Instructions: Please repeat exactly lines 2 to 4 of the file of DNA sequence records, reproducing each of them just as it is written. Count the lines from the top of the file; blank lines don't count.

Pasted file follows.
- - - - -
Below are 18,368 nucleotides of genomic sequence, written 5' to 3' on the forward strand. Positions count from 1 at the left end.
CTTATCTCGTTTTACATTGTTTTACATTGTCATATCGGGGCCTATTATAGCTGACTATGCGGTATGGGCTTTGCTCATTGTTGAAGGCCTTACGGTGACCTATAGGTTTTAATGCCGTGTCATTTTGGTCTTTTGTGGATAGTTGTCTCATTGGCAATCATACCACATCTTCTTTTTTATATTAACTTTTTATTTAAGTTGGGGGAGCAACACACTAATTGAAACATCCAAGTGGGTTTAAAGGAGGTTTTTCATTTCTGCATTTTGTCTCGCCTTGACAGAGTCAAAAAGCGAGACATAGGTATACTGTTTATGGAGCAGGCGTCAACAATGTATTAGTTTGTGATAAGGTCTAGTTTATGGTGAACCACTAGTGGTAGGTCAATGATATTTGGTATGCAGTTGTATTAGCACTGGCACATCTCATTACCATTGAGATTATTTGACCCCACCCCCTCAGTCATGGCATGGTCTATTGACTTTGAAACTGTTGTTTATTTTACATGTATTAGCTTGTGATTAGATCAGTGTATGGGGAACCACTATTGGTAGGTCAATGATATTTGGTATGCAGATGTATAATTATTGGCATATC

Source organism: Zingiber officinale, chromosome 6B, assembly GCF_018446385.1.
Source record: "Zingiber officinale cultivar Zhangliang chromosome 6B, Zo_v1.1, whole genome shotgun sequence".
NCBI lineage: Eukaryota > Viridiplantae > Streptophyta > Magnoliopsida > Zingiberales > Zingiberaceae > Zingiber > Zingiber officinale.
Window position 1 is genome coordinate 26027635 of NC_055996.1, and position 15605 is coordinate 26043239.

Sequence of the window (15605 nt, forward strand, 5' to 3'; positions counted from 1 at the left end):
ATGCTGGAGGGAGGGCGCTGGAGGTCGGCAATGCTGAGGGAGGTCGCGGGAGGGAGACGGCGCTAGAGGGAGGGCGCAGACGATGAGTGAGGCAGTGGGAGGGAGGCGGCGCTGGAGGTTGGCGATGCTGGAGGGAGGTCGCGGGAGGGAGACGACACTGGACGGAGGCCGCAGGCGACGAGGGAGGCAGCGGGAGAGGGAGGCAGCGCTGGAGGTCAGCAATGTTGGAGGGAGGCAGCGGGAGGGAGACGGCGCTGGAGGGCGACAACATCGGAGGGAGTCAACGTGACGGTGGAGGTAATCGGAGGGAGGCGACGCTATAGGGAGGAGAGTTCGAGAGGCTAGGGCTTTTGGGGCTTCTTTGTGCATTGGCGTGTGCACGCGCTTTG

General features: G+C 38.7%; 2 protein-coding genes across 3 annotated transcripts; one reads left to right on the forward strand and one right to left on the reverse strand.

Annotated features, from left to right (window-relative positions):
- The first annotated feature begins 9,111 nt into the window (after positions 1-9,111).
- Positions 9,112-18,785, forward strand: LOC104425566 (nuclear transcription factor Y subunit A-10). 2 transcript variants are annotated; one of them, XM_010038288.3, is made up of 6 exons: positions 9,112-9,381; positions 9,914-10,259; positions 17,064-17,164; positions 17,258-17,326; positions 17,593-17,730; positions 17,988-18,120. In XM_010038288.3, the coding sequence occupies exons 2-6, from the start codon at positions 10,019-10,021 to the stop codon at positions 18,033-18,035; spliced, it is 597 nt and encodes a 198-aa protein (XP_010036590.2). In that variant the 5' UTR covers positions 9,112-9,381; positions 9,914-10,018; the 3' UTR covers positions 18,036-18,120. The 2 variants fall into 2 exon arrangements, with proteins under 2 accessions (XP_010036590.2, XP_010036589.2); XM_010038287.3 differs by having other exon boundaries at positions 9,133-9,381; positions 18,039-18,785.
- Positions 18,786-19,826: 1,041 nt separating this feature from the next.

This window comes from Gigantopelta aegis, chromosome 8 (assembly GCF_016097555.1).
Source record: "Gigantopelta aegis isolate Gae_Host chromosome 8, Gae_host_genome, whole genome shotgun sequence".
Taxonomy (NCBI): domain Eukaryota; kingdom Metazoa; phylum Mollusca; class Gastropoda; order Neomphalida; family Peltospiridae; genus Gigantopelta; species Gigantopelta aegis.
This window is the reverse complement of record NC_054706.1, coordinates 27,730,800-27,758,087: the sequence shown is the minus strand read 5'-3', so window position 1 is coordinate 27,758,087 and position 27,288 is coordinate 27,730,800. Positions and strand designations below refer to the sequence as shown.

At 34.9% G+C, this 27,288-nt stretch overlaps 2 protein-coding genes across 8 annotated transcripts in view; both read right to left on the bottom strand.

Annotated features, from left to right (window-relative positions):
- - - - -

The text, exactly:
CTTATCTCGTTTTACATTGTTTTACATTGTCATATCGGGGCCTATTATAGCTGACTATGCGGTATGGGCTTTGCTCATTGTTGAAGGCCTTACGGTGACCTATAGGTTTTAATGCCGTGTCATTTTGGTCTTTTGTGGATAGTTGTCTCATTGGCAATCATACCACATCTTCTTTTTTATATTAACTTTTTATTTAAGTTGGGGGAGCAACACACTAATTGAAACATCCAAGTGGGTTTAAAGGAGGTTTTTCATTTCTGCATTTTGTCTCGCCTTGACAGAGTCAAAAAGCGAGACATAGGTATACTGTTTATGGAGCAGGCGTCAACAATGTATTAGTTTGTGATAAGGTCTAGTTTATGGTGAACCACTAGTGGTAGGTCAATGATATTTGGTATGCAGTTGTATTAGCACTGGCACATCTCATTACCATTGAGATTATTTGACCCCACCCCCTCAGTCATGGCATGGTCTATTGACTTTGAAACTGTTGTTTATTTTACATGTATTAGCTTGTGATTAGATCAGTGTATGGGGAACCACTATTGGTAGGTCAATGATATTTGGTATGCAGATGTATAATTATTGGCATATC

Source organism: Zingiber officinale, chromosome 6B, assembly GCF_018446385.1.
Source record: "Zingiber officinale cultivar Zhangliang chromosome 6B, Zo_v1.1, whole genome shotgun sequence".